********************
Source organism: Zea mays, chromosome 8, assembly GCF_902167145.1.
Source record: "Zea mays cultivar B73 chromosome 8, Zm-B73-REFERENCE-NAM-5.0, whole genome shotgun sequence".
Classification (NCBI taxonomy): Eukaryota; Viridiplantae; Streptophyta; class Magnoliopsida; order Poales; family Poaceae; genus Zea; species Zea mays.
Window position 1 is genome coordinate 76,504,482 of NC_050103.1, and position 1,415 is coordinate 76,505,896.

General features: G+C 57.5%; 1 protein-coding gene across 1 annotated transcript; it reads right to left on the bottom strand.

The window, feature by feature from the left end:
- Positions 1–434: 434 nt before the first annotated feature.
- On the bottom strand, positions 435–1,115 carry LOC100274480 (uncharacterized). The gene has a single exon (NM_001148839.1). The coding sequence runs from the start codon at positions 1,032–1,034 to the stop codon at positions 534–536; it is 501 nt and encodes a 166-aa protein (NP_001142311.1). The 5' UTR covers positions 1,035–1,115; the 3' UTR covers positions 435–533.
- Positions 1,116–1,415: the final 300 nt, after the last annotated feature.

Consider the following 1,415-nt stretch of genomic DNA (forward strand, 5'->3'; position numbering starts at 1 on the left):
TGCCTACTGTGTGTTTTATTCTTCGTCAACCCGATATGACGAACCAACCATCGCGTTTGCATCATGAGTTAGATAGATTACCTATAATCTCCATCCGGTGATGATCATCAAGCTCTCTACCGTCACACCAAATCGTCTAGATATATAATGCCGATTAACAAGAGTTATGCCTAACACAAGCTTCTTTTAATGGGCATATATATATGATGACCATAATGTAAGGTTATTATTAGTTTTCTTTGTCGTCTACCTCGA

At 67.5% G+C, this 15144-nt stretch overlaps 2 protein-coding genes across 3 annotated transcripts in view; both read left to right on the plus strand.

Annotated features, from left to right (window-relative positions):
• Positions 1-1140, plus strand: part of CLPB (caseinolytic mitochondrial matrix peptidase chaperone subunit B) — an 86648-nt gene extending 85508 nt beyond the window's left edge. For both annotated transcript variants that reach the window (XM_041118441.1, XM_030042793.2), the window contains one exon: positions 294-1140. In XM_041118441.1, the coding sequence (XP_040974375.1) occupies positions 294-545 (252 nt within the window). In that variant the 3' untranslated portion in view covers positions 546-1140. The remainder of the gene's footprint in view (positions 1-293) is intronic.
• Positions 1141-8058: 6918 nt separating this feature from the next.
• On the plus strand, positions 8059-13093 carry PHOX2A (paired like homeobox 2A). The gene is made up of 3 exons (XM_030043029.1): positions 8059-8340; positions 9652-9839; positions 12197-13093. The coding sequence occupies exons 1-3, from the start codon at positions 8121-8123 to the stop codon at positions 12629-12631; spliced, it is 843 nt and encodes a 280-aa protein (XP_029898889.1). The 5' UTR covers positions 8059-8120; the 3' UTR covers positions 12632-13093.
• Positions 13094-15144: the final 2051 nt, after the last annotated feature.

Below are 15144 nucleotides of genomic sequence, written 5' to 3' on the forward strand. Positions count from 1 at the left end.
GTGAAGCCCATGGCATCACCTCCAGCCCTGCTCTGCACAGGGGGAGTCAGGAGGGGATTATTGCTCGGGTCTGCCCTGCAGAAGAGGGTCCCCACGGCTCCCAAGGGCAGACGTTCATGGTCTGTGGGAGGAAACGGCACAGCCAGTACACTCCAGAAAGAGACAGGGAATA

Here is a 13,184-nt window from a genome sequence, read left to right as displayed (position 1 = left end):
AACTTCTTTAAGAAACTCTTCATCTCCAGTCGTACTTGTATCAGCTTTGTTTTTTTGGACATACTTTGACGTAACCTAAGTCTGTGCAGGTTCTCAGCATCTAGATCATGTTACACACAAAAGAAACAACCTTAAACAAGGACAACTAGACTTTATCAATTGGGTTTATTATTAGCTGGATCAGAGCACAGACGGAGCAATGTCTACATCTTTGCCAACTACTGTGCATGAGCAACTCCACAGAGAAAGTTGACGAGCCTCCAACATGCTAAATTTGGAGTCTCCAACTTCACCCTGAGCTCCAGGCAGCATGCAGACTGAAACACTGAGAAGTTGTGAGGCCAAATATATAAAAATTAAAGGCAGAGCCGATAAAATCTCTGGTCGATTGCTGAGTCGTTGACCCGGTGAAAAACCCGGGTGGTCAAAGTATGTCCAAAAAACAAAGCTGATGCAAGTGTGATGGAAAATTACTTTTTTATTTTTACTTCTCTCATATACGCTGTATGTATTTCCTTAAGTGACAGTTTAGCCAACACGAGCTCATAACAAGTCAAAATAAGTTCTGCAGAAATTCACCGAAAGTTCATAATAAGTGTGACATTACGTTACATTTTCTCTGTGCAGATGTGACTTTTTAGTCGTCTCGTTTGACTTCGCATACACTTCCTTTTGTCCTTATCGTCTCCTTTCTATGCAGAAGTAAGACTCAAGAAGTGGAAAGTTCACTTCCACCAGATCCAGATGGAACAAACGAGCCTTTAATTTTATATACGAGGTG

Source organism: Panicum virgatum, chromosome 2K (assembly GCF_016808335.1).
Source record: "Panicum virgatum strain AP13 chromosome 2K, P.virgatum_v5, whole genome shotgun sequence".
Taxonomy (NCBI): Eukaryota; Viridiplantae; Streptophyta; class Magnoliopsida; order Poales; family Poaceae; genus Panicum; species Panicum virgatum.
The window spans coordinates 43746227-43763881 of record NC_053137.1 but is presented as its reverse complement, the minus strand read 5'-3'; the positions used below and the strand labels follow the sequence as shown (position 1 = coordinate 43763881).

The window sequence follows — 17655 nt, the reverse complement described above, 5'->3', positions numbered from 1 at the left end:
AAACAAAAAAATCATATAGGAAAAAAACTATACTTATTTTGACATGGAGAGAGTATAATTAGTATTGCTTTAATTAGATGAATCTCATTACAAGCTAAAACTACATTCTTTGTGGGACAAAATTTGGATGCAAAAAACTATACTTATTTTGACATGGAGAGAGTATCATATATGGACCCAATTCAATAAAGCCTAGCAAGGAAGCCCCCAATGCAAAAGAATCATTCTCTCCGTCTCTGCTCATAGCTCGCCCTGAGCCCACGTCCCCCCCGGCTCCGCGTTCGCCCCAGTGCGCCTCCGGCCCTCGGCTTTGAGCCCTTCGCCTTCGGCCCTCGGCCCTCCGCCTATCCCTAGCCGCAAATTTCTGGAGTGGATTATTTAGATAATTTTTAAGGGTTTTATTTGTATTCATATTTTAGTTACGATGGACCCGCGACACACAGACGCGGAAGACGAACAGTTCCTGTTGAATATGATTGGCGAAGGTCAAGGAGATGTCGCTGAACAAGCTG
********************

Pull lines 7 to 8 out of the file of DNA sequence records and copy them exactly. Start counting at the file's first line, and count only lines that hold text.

- Positions 1–434: 434 nt before the first annotated feature.
- On the bottom strand, positions 435–1,115 carry LOC100274480 (uncharacterized). The gene has a single exon (NM_001148839.1). The coding sequence runs from the start codon at positions 1,032–1,034 to the stop codon at positions 534–536; it is 501 nt and encodes a 166-aa protein (NP_001142311.1). The 5' UTR covers positions 1,035–1,115; the 3' UTR covers positions 435–533.